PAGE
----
To celebrate the place of Alfred Russel Wallace in the top ten biologists who’ve changed the world, Dr Elizabeth Rollinson, executive secretary at the Linnean Society writes about his achievements.
Alfred Russel Wallace was a naturalist and explorer, born in 1823 in Usk, Wales. In 1852, he began a correspondence with Charles Darwin that would go on to change the course of natural history forever. Whilst collecting specimens and researching in the Malay Archipelago in 1858, Wallace famously sent Darwin his paper On the Tendency of Varieties to Depart Indefinitely From the Original Type. The paper dealt with environmental impacts and the resulting divergence (or evolution) of species – a theory similar to, but not the same as, Darwin’s own ‘natural selection’. While Wallace’s theory developed around species adapting to environmental pressures to survive, Darwin’s theory looked at the pressure of competition between the same, or similar, species. A joint paper by the two scientists was read at the Linnean Society in 1858. This and other Wallace-related papers can be found in a virtual issue of the Biological Journal of the Linnean Society.
In 1848, the 25-year-old Wallace set out with his friend Henry Walter Bates on an expedition to the Amazonian rainforests, to study the plants and animals there, collecting specimens to sell along the way. Wallace spent 4 years in the Amazon before sailing back to London aboard the Helen. After just 26 days at sea, the Helen caught fire and sank. All of Wallace’s specimens from the final year of his trip were lost in the shipwreck. Upon his return from the Amazon, Wallace spent 18 months in London, writing 2 books and 6 scientific papers. He also spent a lot of time visiting the natural history collections which were held at the British Museum. It was during one visit there that Wallace first met Charles Darwin.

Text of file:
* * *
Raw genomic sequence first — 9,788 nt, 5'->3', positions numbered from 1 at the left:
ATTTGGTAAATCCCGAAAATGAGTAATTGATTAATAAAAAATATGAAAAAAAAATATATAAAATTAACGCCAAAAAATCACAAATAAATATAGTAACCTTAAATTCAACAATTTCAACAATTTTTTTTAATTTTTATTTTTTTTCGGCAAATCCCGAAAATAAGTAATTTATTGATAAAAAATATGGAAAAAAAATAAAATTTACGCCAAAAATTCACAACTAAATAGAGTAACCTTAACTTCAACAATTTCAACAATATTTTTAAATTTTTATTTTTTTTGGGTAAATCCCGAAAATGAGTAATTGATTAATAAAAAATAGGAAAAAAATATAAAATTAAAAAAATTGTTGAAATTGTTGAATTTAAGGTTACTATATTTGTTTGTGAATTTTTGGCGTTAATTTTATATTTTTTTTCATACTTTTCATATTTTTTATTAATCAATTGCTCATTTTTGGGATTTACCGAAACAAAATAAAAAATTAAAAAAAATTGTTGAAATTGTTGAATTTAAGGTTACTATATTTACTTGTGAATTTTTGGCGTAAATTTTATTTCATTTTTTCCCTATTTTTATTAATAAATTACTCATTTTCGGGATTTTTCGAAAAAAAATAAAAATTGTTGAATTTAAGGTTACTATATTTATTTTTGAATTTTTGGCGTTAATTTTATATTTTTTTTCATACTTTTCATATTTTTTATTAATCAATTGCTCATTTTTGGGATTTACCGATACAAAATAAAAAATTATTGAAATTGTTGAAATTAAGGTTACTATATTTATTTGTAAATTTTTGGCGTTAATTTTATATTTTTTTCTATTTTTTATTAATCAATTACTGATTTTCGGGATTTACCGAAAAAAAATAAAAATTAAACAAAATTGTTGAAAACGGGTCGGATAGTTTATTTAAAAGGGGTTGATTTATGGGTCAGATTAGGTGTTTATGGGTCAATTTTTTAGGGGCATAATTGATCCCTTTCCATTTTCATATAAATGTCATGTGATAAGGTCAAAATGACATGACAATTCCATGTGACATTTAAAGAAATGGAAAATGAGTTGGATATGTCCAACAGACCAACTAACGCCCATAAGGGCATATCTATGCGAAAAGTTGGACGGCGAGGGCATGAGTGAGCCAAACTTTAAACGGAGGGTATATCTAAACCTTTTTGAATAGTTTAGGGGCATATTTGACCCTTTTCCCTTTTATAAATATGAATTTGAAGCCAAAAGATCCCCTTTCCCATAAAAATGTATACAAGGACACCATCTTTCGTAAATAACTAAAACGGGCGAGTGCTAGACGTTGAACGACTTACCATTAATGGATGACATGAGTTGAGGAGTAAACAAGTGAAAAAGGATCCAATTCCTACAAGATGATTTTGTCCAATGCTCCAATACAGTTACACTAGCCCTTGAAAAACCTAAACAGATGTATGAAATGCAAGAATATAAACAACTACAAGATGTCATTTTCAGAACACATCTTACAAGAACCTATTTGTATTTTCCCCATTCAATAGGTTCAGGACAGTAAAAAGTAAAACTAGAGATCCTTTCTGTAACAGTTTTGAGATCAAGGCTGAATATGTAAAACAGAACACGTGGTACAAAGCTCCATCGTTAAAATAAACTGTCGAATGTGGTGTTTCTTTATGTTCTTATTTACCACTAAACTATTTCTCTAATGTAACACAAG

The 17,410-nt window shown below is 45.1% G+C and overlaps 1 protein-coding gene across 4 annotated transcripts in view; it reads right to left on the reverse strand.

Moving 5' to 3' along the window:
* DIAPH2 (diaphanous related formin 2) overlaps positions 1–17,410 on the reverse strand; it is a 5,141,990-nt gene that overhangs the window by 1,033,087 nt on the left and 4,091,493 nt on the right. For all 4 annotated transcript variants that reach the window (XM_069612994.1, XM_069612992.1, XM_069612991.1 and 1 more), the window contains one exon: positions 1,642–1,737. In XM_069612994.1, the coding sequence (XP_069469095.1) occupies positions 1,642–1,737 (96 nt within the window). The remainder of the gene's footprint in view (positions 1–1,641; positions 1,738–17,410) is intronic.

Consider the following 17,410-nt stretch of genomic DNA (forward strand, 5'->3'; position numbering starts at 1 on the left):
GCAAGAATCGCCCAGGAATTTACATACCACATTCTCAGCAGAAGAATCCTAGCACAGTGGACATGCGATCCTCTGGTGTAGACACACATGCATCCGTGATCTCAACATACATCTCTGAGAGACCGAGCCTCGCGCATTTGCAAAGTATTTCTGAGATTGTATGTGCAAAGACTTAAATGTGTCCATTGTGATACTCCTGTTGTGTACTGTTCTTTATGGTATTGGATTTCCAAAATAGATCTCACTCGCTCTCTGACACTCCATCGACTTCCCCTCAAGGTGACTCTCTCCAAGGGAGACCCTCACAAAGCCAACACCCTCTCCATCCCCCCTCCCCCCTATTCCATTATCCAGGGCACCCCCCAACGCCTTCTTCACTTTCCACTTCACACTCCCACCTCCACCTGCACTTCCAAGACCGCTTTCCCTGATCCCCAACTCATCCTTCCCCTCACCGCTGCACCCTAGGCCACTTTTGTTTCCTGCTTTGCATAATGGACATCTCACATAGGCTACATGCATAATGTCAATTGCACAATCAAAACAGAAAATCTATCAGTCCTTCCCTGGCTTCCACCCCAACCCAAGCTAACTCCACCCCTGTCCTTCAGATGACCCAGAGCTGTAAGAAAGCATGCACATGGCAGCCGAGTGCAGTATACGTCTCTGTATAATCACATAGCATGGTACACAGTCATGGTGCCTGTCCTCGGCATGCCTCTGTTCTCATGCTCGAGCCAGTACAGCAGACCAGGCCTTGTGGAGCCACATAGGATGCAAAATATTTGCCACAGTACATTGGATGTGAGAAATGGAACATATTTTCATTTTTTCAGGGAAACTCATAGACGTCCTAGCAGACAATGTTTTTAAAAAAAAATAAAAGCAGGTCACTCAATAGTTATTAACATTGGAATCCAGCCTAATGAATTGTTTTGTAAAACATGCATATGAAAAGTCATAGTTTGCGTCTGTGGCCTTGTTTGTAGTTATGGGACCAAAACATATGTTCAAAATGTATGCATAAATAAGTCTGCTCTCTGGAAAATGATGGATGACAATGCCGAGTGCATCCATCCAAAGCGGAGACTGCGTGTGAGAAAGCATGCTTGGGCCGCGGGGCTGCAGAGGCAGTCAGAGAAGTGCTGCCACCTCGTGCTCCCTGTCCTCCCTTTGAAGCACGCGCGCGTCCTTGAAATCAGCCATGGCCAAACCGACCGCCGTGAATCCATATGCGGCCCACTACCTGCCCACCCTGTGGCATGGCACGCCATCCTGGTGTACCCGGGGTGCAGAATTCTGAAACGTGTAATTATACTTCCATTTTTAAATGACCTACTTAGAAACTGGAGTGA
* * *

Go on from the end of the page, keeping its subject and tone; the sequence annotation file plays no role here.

In 1854 Wallace set off for the Malay Archipelago. He spent 8 years exploring all of the major islands, studying the plants and animals and collecting specimens. It was here that Wallace developed his theory of evolution, and theorised about the geographical distribution of animals. He identified the Wallace line, which divides the Indonesian archipelago into two distinct parts, with animals of an Australian descent on one side, and animals of an Asian origin on the other, leading Wallace to be known as the father of biogeography. Wallace collected over 126,000 specimens, including over 80,000 beetles, in the Malay Archipelago and digital images of his field notebooks are available online. His celebrated travel book, The Malay Archipelago (1869), has never been out of print, and has a plate showing a python being unceremoniously extracted from Wallace’s hut; the Linnean Society holds the skin from this snake in its collections.
Wallace had many financial difficulties during his life. He paid for his expeditions by collecting specimens for the wealthy, and then supported his family through his scientific writing. He was eventually granted a small government pension in 1881.
Wallace passed away in 1913, aged 90. Several prominent scientists of the day thought Wallace should be buried in Westminster Abbey, but his wife refused. He was buried in the local cemetery at Broadstone, with a piece of ossified tree trunk as his headstone. After Wallace’s death a group of prominent British scientists campaigned to have a medallion of Wallace placed in Westminster Abbey near to Darwin’s resting place. It was unveiled in 1915, and remains there today.
Biology: Changing the World is a heritage project of the Society, supported by the Heritage Lottery Fund and in partnership with the Biotechnology and Biological Sciences Research Council